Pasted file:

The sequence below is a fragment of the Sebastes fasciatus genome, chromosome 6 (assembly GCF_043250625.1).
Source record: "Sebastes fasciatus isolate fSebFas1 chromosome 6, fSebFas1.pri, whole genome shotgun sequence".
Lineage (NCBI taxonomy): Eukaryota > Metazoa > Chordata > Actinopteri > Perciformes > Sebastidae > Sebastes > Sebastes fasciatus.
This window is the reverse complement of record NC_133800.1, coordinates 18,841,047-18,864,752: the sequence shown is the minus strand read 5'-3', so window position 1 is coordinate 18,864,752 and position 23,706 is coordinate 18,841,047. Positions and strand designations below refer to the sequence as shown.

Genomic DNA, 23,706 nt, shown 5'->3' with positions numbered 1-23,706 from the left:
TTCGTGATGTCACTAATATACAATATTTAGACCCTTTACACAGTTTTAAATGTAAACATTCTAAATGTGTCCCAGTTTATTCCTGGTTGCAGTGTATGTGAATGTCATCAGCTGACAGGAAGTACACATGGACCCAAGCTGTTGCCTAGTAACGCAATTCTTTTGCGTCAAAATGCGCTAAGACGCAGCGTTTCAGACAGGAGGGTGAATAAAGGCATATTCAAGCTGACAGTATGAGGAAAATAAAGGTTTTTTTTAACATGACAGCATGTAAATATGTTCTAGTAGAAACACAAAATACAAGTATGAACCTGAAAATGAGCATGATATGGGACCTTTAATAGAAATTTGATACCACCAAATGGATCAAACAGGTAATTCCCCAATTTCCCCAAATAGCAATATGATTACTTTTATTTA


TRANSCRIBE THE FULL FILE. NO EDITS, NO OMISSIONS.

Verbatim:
The sequence below is a fragment of the Sebastes fasciatus genome, chromosome 6 (assembly GCF_043250625.1).
Source record: "Sebastes fasciatus isolate fSebFas1 chromosome 6, fSebFas1.pri, whole genome shotgun sequence".
Lineage (NCBI taxonomy): Eukaryota > Metazoa > Chordata > Actinopteri > Perciformes > Sebastidae > Sebastes > Sebastes fasciatus.
This window is the reverse complement of record NC_133800.1, coordinates 18,841,047-18,864,752: the sequence shown is the minus strand read 5'-3', so window position 1 is coordinate 18,864,752 and position 23,706 is coordinate 18,841,047. Positions and strand designations below refer to the sequence as shown.

Genomic DNA, 23,706 nt, shown 5'->3' with positions numbered 1-23,706 from the left:
TTCGTGATGTCACTAATATACAATATTTAGACCCTTTACACAGTTTTAAATGTAAACATTCTAAATGTGTCCCAGTTTATTCCTGGTTGCAGTGTATGTGAATGTCATCAGCTGACAGGAAGTACACATGGACCCAAGCTGTTGCCTAGTAACGCAATTCTTTTGCGTCAAAATGCGCTAAGACGCAGCGTTTCAGACAGGAGGGTGAATAAAGGCATATTCAAGCTGACAGTATGAGGAAAATAAAGGTTTTTTTTAACATGACAGCATGTAAATATGTTCTAGTAGAAACACAAAATACAAGTATGAACCTGAAAATGAGCATGATATGGGACCTTTAATAGAAATTTGATACCACCAAATGGATCAAACAGGTAATTCCCCAATTTCCCCAAATAGCAATATGATTACTTTTATTTA